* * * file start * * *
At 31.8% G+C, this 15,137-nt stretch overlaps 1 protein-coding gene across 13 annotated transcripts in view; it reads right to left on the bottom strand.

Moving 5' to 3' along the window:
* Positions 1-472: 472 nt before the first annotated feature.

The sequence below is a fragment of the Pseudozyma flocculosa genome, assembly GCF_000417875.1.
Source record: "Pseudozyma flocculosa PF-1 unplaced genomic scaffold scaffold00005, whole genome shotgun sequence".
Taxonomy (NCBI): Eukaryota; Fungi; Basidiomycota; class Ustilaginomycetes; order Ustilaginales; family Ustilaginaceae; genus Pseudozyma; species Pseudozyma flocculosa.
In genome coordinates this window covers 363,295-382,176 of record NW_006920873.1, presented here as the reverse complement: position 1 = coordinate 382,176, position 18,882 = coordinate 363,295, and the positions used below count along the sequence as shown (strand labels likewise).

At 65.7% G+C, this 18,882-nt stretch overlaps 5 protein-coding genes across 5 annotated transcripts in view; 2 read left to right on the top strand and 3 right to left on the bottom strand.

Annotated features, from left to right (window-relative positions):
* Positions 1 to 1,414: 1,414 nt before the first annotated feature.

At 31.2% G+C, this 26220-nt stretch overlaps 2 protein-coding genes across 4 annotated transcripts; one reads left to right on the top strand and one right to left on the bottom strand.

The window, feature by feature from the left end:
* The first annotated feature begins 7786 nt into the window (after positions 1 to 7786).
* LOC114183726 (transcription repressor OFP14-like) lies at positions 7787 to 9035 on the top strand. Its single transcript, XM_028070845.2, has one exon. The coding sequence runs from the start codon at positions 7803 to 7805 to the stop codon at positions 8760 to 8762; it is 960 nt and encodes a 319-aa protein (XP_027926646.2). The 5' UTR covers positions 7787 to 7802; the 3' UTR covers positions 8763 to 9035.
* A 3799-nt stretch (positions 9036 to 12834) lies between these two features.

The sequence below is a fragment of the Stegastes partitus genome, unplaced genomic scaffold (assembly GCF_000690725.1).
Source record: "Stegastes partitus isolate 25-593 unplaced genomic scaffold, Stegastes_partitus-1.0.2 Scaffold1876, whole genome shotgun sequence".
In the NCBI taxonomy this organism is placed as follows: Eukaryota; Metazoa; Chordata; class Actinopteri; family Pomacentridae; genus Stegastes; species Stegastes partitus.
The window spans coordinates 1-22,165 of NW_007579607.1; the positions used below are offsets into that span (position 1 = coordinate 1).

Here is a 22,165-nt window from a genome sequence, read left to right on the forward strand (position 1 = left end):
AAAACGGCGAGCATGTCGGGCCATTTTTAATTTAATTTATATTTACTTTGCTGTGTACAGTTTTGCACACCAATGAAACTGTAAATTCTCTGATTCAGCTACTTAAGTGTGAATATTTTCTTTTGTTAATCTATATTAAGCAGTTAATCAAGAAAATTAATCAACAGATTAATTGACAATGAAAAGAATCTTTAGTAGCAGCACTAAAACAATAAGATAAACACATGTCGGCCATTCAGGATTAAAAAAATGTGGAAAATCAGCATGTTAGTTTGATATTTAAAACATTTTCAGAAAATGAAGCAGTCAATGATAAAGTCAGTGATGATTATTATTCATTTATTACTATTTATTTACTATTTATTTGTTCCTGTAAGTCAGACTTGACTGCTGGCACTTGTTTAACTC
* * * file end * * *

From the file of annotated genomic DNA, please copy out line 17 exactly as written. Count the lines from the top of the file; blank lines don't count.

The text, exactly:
Source record: "Stegastes partitus isolate 25-593 unplaced genomic scaffold, Stegastes_partitus-1.0.2 Scaffold1876, whole genome shotgun sequence".